I woke up yesterday to a slew of links on my Facebook and Twitter feeds about the New York Times article on the rape of an 11-year-old girl in Cleveland, Texas. Many of you probably saw the article, and most of you probably read the endless blog entries posted yesterday shaming the New York Times for victim-blaming. And yes, what the New York Times did was absolutely victim-blaming and was absolutely shameful. I, too, was shocked that the New York Times would write an article from that angle. So I started poking around the interwebs trying to find more information about the case.
Here’s where I’m going to talk about my own prejudice: When the New York Times didn’t specifically state that the victim and her attackers were nonwhite, I assumed we were talking about a white girl and a group of white attackers. Maybe because I come from a small town that is almost completely white, when I hear “small town” and “abandoned trailer,” I think white folks making meth. That’s my prejudice here. So I was surprised to click a link to a Houston newspaper and to see row after row of black faces, images of the alleged attackers, looking back at me. All of a sudden something snapped in my brain: No one is talking about how race complicates this whole mess, even though race is staring all of us in the face.
Maybe I should rephrase that. It’s not that no one was talking about race. It’s that everyone was NOT talking about race, on purpose, in a way that left what we in the academic biz like to call a present absence. And when you reframe your reading of the articles under the assumption that race is actually a huge issue in this case and in the way it is being presented, all of a sudden you see that every news posting on the case wants us to understand that we aren’t talking about white folks here, without ever once coming out and saying so.
The attacks took place in an area of town called “The Quarters.” Local residents blamed the victim’s mother for not being more in control of her daughter. The New York Times infamously raised the issue of the victim dressing and acting like a “woman in her 20s.” After a brief survey of the news in circulation, I was convinced the victim was not a white girl. I couldn’t find a single article that told me whether I was right or not, but to be perfectly frank, news outlets don’t talk about white girls this way. Not on the first pass, anyhow. Old stereotypes–the Jezebel, the Welfare Queen–jumped off the pages of these articles, and the fact that the attack happened in a part of town named for the place enslaved black folks had to live on the plantation (in 20-fucking-11) all implied to me that racism and racist productions of “characters” in the story were already present in the news reporting on the rape case.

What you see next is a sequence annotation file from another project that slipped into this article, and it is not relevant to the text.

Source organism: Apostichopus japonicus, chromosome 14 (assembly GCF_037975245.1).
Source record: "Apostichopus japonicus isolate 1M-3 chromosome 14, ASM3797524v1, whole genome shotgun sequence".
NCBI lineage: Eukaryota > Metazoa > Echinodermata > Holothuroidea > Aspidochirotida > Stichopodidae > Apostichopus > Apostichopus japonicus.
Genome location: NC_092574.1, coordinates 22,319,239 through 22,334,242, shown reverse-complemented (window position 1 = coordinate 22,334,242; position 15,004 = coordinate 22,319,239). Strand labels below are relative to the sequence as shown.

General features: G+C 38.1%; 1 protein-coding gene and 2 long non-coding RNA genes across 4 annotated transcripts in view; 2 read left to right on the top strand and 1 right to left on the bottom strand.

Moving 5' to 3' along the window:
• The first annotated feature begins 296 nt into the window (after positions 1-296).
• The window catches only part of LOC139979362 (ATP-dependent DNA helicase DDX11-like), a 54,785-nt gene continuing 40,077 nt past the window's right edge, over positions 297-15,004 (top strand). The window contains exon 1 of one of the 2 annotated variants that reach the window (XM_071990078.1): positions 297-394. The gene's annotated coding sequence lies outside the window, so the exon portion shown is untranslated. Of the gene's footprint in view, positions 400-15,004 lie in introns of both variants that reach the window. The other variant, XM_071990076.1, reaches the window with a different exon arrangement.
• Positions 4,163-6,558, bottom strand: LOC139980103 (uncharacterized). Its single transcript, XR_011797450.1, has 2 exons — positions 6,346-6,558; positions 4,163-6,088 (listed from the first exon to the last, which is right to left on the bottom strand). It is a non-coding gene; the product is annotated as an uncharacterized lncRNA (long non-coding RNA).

This morning both the Houston Chronicle and ABCNews posted articles that identified the victim as “Hispanic.” While that only complicates the racial dynamic of this story (this could be read now as two different groups of color being pitted against one another by systems of white power like the police force, for example), it reaffirmed to me that news reporting on the rape had been using a racist logic to produce an image of the victim. This instance of victim-blaming happened, at least in part, because the girl who was attacked was not white.
Why should it matter that the victim was nonwhite, you might be asking? Aren’t we, as feminists, meant to be a united front? A woman is a woman! I mean, right?